The third and final stop on our tour of haunted house rides is Dante's Inferno.
As the middle child, stuck between its raucous and Rabelaisian younger brother (the Ghost Hole) and its legendary older sister (the Spook-A-Rama), Dante's Inferno has struggled to establish an identity of its own.
Located in Astroland Park, just a shout away from the famed Cyclone rollercoaster, Dants's Inferno opened in 1964 under the name Flight to Mars. The same year NASA failed to send Mariner 3 to Mars, riders at Coney Island could take the same trip for less than a buck. Flight to Mars rolled passengers past various "space age" scenes, including human contact with a vibrant Martian civilization. America's come-from-behind dominance in the space race and the sad realization that neither the moon nor Mars contained any societies more complex than anything you might find in vast stretches of the Midwest dealt a fatal blow to the crowd-drawing powers of Flight to Mars. After six years of economically-priced, family-friendly space exploration, Flight to Mars closed its doors.
In 1970s, along with most of the rest of the city, Flight to Mars went to Hell. The dark ride was replaced with a high-concept dark ride that actually took riders on a tour of Hell and the poet Dante imagined it. This proved a bit hoity-toity for the Coney crowd and, over time, the ride's theme was downgraded to a more generic, non-unified series of scares. The modern ride was the creation of famed attraction designer Anton Schwarzkopf. Schwarzkopf's responsible for several classic rollercoasters, including the King Cobra at King's Dominion in Virginia and the Shockwave at Six Flags Over Texas. Fans of 1970s disaster flicks may remember the Revolution from the schlocky 1977 thriller Rollercoaster. The Revolution, playing itself in the film, was designed by Anton Schwarzkopf. The Revolution was also the coaster the Griswolds ride in National Lampoon's Vacation.
Like all Coney Island dark rides, Dante's Inferno features an outsized mascot: A yellow, winged demon character holding a ghostly puppet in his left hand (Brutus, Cassius, or Judas about to be devoured? Your guess is as good as mine.).
The exterior of Dante's Inferno resembles some ren-fair castle and is studded with several bits of animatronic tomfoolery. Sadly, none of the pieces appear to work. This a real shame as the single most awesome bit monster in all of Coney can be found on the far left of the ride's façade, often hidden behind the ticket booth. Here's a photo I took on previous trip.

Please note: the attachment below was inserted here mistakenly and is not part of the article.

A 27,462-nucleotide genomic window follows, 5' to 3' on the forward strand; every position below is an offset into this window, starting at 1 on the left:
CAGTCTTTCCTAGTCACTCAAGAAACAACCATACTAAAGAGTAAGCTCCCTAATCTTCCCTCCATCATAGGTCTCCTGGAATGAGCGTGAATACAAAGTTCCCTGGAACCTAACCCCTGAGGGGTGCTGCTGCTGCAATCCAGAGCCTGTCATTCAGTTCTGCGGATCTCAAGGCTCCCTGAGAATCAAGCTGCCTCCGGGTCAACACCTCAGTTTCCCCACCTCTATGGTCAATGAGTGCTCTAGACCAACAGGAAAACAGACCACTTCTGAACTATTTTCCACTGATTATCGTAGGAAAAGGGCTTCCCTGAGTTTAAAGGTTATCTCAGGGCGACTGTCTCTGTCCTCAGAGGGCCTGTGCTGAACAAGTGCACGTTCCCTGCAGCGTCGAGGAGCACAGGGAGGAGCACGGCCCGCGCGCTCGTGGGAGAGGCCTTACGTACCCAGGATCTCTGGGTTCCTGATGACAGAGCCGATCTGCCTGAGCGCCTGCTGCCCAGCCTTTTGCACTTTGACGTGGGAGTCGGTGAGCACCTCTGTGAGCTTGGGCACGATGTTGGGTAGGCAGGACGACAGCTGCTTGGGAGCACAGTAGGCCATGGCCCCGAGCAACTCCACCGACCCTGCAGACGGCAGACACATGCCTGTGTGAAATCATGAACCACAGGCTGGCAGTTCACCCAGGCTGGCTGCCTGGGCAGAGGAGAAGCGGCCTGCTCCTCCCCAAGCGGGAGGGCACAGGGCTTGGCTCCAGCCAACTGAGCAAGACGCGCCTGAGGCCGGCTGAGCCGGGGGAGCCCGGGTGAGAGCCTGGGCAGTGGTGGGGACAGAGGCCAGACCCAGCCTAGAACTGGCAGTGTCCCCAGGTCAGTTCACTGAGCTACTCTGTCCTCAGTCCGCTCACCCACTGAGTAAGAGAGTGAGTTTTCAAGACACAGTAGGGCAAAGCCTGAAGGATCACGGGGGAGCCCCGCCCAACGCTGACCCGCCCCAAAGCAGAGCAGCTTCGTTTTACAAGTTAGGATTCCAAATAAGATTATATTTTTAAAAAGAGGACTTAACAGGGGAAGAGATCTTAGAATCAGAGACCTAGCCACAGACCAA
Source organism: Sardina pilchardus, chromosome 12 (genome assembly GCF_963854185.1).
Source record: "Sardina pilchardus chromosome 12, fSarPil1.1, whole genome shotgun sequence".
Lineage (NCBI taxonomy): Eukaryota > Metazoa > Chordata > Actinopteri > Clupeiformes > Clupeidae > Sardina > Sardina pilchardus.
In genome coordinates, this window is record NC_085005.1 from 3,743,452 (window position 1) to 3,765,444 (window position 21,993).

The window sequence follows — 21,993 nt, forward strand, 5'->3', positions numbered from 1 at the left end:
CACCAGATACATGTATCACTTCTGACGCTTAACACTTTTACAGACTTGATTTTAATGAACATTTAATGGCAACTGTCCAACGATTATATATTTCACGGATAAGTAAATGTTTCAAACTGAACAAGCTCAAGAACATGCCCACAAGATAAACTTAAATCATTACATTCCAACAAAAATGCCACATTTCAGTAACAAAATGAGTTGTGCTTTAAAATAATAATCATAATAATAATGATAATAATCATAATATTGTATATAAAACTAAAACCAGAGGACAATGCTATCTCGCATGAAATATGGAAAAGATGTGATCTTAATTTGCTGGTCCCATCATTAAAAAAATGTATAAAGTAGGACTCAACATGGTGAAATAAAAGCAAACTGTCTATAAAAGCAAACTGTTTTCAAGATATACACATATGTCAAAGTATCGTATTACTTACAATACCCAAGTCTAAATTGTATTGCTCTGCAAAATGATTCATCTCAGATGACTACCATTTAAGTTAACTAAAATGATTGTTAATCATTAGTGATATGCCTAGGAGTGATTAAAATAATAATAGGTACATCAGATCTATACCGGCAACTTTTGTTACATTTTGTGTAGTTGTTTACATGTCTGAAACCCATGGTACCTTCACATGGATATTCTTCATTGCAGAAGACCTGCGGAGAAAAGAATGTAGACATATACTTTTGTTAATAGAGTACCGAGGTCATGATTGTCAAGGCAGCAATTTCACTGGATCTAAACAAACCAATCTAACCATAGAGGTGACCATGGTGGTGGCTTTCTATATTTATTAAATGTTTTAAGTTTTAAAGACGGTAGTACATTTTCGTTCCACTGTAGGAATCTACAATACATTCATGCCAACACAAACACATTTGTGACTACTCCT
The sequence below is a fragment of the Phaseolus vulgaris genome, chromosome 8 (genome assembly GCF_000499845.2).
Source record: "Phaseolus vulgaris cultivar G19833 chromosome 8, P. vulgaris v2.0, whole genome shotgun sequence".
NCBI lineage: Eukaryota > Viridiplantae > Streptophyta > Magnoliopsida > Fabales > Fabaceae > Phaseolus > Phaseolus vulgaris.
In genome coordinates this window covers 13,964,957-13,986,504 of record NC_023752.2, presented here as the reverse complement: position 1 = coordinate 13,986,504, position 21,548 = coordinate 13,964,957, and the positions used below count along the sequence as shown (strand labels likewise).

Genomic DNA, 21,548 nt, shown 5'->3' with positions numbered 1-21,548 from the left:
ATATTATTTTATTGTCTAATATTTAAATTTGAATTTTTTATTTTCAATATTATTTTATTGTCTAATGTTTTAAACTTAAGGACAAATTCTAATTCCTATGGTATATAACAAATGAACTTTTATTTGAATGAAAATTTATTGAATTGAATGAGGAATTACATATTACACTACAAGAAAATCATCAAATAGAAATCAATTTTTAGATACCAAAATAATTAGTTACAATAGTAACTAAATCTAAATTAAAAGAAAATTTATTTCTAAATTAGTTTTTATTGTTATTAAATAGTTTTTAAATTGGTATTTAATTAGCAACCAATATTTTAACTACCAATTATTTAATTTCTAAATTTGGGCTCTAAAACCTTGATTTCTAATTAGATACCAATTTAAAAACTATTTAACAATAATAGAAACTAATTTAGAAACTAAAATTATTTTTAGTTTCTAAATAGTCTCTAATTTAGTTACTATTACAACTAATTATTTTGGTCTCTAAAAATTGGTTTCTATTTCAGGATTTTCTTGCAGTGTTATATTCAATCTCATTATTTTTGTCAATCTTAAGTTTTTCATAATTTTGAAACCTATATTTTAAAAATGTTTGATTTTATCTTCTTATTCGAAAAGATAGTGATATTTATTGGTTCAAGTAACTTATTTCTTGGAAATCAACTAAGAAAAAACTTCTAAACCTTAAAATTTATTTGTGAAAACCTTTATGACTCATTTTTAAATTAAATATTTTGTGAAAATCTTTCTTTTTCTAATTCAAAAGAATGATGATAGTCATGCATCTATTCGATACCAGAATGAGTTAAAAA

This bad boy is sometimes referred to as "the werewolf." In his more functional days, his carriage-support slid in and out of the castle façade, allowing the beast to lunge at passersby. I don't include a modern photo of this wonderful beastie as time and vandals have not been kind to him. Earlier this year, teens busted off his lower jaw.
Earlier I mentioned that overall balance of scare pieces on most rides falls somewhere in between Platonic poles: jump-out and tableaux scares. Well, Dante's makes a big freakin' liar out of me. Dante's is interesting in that it contains nothing but tableaux scare pieces. Some of them are quite modern; there's a dismemberment by circular saw scene that would fit right at home in Hostel film. Others, like a gorilla beating his chest in a cage, seem quaint.
Last but not least, here's the ride through video. If you've got your ears open, you'll hear the filmmaker (or his companion) ask if the other rider has ever been on a "pretzel" dark ride. That term refers to a specific sort of dark ride design in which riders move on flat surface over very twisty tracks. The car's orientation, and therefore the riders' point of view, twists back and forth as needed by the ride designer. Since the ride is mostly conducted in the dark, riders quickly loose their sense of orientation and get the feeling that they're covering enormous amounts of ground. The Spook-A-Rama is a classic pretzel ride. Dante's Inferno and the Ghost Hole are not pretzel rides because they follow a fairly linear track and contain multiple levels. Dante's Inferno even includes a slight "coaster dip," as you'll see.
Thanks for following me on this little tour. Enjoy the ride.